A shining example of Arkansas philanthropy

In Fayetteville, Ark., the small Jewish community used a property that was owned by the University of Arkansas as their house of worship.

They needed a facility of their own as the community was growing.

There was a beautiful property in a residential area, a large house built by a protege of Frank Lloyd Wright, called “The Butterfly House.”

The City Council of Fayetteville approved the purchase of this property, which was in an upscale area.

The residents of that area got a petition to stop it, claiming traffic concerns, even though only two days a year would there be any significant traffic at that house.

The Jewish community, not wanting to create a problem, withdrew their bid to buy “The Butterfly House.”

At a Rotary meeting, the president of the Fayetteville synagogue discussed this dilemma with Fadil Bayyari, a local businessman who immigrated many years ago from the Middle East.

Bayyari said, in essence, that it was unconscionable to hinder the development of a house of worship.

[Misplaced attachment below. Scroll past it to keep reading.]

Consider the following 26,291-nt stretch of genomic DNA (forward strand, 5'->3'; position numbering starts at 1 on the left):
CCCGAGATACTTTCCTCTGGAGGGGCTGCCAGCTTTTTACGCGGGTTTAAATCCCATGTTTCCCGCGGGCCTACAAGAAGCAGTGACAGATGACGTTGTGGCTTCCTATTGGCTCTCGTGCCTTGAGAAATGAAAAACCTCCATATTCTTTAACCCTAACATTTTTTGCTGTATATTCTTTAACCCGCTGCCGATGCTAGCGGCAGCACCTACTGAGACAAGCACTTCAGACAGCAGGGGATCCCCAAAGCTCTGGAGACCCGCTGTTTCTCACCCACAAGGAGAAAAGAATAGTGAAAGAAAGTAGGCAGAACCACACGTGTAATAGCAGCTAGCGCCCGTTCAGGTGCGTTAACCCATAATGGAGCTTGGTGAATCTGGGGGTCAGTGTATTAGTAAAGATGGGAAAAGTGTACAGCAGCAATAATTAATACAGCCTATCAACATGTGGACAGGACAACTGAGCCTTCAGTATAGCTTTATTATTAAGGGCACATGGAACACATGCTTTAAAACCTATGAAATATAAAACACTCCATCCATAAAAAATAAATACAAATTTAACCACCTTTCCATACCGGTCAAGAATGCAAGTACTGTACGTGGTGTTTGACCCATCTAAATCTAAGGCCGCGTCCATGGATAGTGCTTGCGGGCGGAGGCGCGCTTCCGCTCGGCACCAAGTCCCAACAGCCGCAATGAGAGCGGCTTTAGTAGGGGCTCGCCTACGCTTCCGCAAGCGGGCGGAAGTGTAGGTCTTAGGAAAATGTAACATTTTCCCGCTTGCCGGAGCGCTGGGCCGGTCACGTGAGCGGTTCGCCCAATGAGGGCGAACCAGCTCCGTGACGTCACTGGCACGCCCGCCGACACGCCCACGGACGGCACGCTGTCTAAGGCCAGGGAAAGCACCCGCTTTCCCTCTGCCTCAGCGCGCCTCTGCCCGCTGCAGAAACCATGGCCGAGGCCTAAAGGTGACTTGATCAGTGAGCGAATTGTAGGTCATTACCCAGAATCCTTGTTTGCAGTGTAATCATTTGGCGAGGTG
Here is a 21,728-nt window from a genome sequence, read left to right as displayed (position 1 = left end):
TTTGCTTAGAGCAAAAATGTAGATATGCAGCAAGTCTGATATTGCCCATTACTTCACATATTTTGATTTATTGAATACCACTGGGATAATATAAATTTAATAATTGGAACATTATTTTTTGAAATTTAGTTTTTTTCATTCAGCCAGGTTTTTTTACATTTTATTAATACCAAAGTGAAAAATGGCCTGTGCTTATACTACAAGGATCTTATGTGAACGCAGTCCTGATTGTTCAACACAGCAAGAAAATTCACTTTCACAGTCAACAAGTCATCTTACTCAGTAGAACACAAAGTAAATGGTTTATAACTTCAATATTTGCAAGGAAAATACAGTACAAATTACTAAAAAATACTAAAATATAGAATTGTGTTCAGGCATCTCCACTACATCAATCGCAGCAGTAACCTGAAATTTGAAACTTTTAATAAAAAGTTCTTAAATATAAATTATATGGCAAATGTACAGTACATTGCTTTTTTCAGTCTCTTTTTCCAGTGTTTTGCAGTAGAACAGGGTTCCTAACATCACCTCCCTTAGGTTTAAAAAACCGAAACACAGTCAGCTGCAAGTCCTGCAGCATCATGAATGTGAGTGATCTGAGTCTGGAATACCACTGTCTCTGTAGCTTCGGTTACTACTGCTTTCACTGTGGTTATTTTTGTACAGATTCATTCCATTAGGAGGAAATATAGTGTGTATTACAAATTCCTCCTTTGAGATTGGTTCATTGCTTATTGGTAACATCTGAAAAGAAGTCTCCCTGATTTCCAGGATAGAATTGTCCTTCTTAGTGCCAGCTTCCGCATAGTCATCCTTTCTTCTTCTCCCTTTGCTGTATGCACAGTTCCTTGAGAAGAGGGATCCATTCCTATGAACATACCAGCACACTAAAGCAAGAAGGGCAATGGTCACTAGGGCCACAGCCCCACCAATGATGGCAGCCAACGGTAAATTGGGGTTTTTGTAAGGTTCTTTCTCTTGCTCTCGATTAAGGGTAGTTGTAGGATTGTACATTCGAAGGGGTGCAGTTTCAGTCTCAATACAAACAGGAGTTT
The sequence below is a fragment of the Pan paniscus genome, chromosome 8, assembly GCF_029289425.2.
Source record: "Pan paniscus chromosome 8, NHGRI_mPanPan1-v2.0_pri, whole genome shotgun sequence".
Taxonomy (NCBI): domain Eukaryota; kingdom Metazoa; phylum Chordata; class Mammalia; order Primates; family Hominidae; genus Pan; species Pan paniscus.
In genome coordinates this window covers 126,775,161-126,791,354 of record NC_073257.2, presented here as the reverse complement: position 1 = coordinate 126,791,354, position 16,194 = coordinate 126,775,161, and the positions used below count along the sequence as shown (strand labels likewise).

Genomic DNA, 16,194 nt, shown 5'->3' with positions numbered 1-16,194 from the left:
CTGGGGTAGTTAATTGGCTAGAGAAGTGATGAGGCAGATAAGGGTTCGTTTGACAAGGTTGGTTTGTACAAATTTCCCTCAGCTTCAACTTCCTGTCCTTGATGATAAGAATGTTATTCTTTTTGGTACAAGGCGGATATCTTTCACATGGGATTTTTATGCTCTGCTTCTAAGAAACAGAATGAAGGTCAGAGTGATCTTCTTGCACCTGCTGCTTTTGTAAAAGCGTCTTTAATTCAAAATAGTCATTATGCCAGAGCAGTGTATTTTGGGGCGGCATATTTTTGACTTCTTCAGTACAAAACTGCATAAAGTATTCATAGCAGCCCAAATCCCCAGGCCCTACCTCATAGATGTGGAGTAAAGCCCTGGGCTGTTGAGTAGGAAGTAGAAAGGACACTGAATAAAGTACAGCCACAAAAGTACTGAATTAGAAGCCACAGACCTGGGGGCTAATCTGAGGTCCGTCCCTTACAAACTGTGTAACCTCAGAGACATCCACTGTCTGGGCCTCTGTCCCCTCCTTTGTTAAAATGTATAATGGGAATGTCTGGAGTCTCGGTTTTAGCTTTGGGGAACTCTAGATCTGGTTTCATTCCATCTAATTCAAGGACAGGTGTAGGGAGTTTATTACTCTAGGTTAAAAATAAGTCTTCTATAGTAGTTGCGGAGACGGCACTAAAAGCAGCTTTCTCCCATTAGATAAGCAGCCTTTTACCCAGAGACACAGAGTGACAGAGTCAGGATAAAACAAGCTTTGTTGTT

He said, “I will build you a synagogue.”

Our daughter, who is a member of that congregation, informed me that Bayyari was also the fund-raising chairman.

The past few years, my wife and I have kept in touch with Bayyari every time we go to visit our family in Fayetteville.

While visiting Bayyari this November, we talked about the local Islamic community in our area of Pennsylvania.

We agreed that local Muslim communities across the nation could benefit from becoming involved in the kind of positive associations and contributions that Bayyari has pioneered.

Bayyari has spoken to students at the University of Arkansas about being involved in the local communities, and he speaks one-on-one with members of the Islamic faith about the blessing of the United States.

Bayyari stated he could never reach the level of success he has achieved almost anywhere else in the world.

Bayyari also spoke to me about some members of the Islamic faith who, despite having migrated to the United States, dislike this country.

Bayyari’s reply to the individual he was speaking about was: “Why did you come to this country in the first place?”

My challenge to local Islamic congregations is to become as involved and supportive of groups of all faiths (and even non-believers) as Bayyari has been in Fayetteville.

Bayyari knew instinctively that he had to become involved in the larger general community if he was to become a success in the United States.

In January 2014, Fadil Bayyari will receive an award from the organization, Muslim American Community Enhancement.

Jordan Bailinger